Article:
Business bankruptcy: whose debt is it?

21 Aug Business bankruptcy: whose debt is it?

Small business owners feel as though they and their business are one. Before we can assess whether a bankruptcy filing is advisable for the owners or the business, we have to separate the business from those who operate the business .

When the business is a sole proprietorship, the owner’s feeling is also legally correct. There is no legal distinction between the enterprise and the person who owns it. They are one, in law.

It’s different when the business is a separate legal entity, a corporation or an LLC. These entities are their own legal “persons” who can incur their own debt. Generally, the owners of one of these entities are not automatically liable for the entity’s debts. After all, if you own shares in General Motors, you aren’t personally liable for GM’s debts.

So, if the debt stands in the name of the entity and the owners haven’t guaranteed the debt in writing, the entity’s debts don’t impact the owners.

It’s usually the reverse pattern that I see: the entity may be liable for very little debt because the owners have financed business operations with the owners’ credit cards. Credit card companies have elaborate marketing campaigns to promote use of their brand of plastic for business .

My clients often assume that the “business credit card” is a debt of the entity, because the entity’s name is embossed on the card. Not necessarily.

The entity is liable only if it signed the credit agreement. We often find that the corporation’s name is only there to make the card holderlook and feel ” businesslike.”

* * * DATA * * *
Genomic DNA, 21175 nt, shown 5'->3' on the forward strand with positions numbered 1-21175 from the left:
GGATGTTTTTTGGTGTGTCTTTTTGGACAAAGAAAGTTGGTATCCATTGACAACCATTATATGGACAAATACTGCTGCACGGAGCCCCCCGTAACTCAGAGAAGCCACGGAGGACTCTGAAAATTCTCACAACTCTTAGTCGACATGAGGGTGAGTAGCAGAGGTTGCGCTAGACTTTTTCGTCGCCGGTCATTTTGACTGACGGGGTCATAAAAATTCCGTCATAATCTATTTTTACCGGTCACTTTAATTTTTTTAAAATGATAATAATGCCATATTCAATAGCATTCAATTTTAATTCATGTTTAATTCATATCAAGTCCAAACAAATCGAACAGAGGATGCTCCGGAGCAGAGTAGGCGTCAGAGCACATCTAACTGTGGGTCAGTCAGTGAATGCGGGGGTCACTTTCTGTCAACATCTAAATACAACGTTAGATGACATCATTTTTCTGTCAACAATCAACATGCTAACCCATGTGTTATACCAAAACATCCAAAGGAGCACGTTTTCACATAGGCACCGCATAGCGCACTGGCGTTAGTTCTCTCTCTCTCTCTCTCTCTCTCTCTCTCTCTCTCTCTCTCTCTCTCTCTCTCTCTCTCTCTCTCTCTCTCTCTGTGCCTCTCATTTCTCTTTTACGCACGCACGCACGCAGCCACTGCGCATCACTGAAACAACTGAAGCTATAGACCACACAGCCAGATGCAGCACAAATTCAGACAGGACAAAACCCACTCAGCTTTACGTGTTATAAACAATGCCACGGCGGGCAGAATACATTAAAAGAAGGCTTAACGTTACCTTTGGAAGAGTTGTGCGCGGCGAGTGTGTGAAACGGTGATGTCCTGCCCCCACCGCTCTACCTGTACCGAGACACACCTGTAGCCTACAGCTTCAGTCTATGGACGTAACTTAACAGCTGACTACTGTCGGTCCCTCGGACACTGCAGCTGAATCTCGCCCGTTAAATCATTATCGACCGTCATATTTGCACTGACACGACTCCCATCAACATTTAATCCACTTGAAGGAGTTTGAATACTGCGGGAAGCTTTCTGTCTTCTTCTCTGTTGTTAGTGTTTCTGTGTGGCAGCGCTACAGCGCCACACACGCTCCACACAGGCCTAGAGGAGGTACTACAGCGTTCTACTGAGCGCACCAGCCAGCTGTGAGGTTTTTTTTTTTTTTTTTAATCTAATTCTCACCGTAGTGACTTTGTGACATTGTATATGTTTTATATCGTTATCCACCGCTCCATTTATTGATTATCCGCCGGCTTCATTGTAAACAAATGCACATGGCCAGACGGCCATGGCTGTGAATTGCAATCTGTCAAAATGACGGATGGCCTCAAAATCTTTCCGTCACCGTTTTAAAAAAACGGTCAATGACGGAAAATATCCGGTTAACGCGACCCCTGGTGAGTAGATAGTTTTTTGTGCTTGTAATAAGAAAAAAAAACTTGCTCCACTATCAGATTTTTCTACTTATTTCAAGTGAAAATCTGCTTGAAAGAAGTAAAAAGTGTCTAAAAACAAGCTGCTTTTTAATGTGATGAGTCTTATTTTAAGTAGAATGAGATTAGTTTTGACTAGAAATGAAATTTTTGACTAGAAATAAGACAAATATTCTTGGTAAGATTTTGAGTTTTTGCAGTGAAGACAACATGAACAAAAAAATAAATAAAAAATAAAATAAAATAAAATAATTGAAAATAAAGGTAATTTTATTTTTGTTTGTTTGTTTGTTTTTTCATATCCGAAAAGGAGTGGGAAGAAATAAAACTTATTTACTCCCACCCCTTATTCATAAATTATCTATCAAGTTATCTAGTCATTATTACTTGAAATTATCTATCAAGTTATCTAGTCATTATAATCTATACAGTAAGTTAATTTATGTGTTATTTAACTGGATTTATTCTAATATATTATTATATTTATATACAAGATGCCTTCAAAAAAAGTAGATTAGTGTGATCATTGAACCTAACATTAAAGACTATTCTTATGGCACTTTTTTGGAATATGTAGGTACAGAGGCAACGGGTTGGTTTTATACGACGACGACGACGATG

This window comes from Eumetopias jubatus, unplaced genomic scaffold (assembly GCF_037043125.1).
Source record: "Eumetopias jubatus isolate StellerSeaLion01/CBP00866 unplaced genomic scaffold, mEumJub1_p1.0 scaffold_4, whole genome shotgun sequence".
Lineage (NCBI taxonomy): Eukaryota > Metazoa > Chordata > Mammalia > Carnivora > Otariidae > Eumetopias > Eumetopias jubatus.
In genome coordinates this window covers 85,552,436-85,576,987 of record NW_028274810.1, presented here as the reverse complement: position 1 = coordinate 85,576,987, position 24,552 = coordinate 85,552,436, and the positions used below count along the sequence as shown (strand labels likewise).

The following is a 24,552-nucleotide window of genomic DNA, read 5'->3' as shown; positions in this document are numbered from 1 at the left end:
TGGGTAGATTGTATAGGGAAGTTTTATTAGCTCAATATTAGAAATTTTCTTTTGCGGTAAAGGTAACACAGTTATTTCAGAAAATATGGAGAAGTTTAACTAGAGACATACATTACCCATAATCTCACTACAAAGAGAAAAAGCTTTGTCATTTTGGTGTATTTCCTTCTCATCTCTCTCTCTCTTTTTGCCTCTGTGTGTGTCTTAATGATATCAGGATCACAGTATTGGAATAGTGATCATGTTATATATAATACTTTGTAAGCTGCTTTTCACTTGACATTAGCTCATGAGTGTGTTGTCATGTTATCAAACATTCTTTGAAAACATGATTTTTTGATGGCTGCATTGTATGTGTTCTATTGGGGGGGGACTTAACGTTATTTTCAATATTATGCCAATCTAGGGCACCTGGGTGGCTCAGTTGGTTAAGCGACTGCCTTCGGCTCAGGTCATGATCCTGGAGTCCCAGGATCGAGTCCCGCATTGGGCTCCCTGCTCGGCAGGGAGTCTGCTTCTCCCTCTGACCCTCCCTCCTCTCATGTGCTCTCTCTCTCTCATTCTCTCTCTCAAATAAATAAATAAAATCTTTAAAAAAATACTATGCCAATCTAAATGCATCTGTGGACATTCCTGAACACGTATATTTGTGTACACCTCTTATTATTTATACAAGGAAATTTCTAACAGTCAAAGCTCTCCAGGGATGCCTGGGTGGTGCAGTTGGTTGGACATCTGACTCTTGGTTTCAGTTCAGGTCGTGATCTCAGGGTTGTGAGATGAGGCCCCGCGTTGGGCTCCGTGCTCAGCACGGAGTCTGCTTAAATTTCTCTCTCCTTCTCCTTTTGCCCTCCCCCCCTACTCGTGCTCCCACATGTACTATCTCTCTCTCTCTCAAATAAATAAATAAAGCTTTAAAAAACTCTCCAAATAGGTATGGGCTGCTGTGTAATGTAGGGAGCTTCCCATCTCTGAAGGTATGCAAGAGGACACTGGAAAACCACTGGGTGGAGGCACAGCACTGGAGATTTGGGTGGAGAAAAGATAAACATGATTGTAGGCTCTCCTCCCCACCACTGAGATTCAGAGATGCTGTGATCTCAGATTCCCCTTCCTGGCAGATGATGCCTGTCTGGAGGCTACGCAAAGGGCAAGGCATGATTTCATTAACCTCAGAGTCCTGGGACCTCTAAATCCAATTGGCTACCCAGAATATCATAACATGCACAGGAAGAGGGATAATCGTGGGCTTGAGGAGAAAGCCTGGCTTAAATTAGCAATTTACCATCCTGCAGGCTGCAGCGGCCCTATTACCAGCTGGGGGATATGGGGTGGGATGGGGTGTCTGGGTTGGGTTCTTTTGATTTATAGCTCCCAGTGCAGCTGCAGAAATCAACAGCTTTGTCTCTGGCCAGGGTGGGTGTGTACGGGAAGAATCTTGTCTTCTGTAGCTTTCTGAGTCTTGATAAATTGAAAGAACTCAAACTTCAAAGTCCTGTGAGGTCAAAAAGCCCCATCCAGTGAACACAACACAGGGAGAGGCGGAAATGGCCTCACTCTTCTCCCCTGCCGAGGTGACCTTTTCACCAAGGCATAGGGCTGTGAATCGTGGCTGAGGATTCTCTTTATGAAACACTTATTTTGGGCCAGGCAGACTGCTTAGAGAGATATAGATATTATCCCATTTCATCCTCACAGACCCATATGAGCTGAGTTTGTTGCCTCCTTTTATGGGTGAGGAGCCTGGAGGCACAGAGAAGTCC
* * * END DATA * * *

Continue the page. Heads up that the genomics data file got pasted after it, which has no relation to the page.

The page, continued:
When the debt is largely the responsibility of the owners, we can file a bankruptcy case for the owners and the entity business goes right on operating, now freed from servicing the credit card debt of the owners. The shares of stock in the entity are an asset of the owner’s bankruptcy estate, but they usually have no market value.

Many small, incorporated businesses can survive as a result, while the owners get a fresh start. And the deciding factor was knowing just exactly who was liable for the debt.

See also:

The trouble with small businesses

Can the corporation file Chapter 7

Image courtesy of Leo Reynolds.

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Cathy Moran, Esq.

I'm a certified specialist in bankruptcy law (California State Bar Board of Legal Specialization) practicing in the San Francisco Bay Area for more than 30 years. In addition to practicing bankruptcy law, I train new practitioners at Bankruptcy Mastery.
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